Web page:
I'm a very poor flute player, but I got a couple of octaves out of this almost immediately, and the tone is nice, especially in the second octave.
The raised tone holes make it easier to get a good seal on the holes, so you could use either piper's grip, or your fingertips. Fingertips feels more comfortable on this one, to me.
The extra depth of the tone holes (like a chimney) should also mean the tuning of notes is more stable than just having holes drilled into a pipe - clarinet tone holes work the same way, for that reason.
For other non-Germans who are wondering about these (and the lack of explanation of them that's given on this site), by 'B' they mean Bb. B natural would be written 'h', in German music. And by Bb, they mean the transposition, like a Bb clarinet or a tenor/soprano sax, not the lowest note it can play (like on a whistle or an Irish flute or a fife).
The convention is to call the lowest note it can play a D, regardless of the key. As this is in Bb, the lowest note is a C on a piano - if it was a whistle, it would be called a C whistle. This one is piccolo sized, so the lowest note is an octave above middle C.
The fingering system is more like a cross between a recorder and a flute than a whistle (especially like a recorder for F/F#), except it doesn't take the strange recorder fingerings to get above A in the second octave.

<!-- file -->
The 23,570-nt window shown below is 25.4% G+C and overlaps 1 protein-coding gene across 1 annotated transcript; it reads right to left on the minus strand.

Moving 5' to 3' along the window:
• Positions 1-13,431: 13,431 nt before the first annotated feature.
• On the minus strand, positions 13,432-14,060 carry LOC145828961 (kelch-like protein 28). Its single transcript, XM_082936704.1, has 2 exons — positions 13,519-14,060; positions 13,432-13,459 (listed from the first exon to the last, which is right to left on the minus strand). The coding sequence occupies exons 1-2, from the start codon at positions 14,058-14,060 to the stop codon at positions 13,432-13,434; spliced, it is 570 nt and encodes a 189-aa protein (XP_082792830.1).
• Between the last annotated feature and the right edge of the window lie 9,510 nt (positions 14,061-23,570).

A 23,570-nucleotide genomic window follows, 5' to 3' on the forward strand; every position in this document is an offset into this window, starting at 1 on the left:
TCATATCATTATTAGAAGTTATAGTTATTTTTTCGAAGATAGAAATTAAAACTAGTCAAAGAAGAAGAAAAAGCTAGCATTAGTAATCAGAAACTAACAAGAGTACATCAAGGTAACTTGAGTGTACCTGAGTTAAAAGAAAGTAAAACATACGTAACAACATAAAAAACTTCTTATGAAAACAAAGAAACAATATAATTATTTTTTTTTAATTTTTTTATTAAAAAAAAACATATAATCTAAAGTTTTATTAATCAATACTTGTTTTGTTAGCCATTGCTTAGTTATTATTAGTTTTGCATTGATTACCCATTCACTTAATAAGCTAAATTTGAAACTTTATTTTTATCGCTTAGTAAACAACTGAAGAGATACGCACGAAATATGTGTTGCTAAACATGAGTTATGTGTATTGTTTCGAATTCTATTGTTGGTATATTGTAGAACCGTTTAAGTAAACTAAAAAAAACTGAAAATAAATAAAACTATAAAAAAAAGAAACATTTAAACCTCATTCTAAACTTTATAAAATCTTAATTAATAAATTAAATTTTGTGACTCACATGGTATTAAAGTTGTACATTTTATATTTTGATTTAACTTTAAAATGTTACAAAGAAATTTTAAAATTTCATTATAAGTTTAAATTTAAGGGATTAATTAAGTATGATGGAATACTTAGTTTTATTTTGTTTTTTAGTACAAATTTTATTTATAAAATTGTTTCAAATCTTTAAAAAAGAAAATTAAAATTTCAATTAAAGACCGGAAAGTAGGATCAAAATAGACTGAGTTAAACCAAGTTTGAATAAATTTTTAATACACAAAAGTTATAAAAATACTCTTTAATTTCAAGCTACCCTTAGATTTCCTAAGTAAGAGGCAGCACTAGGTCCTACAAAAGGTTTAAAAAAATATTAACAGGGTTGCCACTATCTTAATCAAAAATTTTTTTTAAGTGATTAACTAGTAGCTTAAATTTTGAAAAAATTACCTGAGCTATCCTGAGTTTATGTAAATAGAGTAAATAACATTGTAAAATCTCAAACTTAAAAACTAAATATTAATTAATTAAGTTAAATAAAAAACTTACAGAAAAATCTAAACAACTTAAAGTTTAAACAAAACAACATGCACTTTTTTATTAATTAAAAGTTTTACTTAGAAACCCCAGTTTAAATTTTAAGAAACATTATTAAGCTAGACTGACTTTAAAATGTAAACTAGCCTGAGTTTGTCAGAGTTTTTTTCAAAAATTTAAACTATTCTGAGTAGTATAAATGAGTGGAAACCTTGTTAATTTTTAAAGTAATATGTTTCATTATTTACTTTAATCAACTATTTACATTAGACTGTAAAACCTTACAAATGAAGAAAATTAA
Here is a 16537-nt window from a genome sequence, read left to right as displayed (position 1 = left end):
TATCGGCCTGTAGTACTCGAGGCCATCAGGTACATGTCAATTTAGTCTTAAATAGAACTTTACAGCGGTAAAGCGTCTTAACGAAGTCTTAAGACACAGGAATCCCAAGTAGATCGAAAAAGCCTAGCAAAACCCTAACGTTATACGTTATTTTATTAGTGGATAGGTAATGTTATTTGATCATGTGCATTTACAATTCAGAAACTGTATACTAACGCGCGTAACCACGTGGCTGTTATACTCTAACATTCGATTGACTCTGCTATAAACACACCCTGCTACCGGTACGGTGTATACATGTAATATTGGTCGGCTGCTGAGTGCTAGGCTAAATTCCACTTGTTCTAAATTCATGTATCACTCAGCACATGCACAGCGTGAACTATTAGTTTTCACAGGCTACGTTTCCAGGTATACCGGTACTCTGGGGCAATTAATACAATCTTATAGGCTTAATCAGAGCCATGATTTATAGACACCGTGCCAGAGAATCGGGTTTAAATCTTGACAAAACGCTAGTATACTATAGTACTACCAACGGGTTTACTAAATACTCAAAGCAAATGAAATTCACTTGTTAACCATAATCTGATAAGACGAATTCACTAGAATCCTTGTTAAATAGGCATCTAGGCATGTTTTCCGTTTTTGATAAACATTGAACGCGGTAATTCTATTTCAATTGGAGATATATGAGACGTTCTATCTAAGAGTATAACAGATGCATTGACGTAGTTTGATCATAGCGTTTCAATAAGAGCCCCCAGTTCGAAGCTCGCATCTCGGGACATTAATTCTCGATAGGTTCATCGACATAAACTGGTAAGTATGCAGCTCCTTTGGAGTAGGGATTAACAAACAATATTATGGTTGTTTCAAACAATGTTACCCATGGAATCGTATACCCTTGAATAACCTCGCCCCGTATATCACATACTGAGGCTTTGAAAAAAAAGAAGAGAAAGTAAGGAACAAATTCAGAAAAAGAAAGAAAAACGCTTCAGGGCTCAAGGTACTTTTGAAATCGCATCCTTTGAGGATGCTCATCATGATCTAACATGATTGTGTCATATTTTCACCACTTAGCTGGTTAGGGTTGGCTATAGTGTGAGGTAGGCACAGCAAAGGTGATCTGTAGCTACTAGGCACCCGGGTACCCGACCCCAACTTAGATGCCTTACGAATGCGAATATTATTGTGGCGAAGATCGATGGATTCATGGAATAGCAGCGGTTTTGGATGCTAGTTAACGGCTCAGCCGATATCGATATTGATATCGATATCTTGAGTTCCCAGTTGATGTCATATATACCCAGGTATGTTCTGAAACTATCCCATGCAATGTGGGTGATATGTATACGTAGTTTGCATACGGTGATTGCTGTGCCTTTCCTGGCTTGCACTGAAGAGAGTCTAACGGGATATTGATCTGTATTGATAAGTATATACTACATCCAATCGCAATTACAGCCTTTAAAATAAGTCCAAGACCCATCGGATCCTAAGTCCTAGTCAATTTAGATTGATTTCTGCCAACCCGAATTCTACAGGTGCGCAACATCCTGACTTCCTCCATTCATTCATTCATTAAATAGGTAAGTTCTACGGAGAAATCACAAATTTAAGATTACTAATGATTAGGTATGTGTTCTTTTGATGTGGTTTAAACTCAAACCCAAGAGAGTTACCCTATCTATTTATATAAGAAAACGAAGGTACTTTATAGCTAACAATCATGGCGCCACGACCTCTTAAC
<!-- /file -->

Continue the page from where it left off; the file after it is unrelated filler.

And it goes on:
You'll find a fingering chart easily enough by googling, or you could just experiment and find your own fingerings, at least for the first couple of octaves. Opening the lowest tone hole changes D to D#, or is used to correct the intonation of other notes - open it to sharpen, close it to flatten a little.
They are quite expensive, but they're well made and a good design. They tune pretty well (to A=440Hz) over the two and a bit octaves I can manage so far, due to the Sandner spike thing in the headjoint end.
Compared to a Generation whistle, they're very expensive, but that's not a fair comparison. There's more engineering in these than in other simple flutes (e.g. Dixon), and they're arguably easier to play - it took me a while to get much more than an octave out of my Dixon Bb and G flutes, and those have quite a noticeable tuning discrepancy between octaves.
They come in a strong plastic tube, with a cap that's held in place by elastic so you don't lose it when you take it off.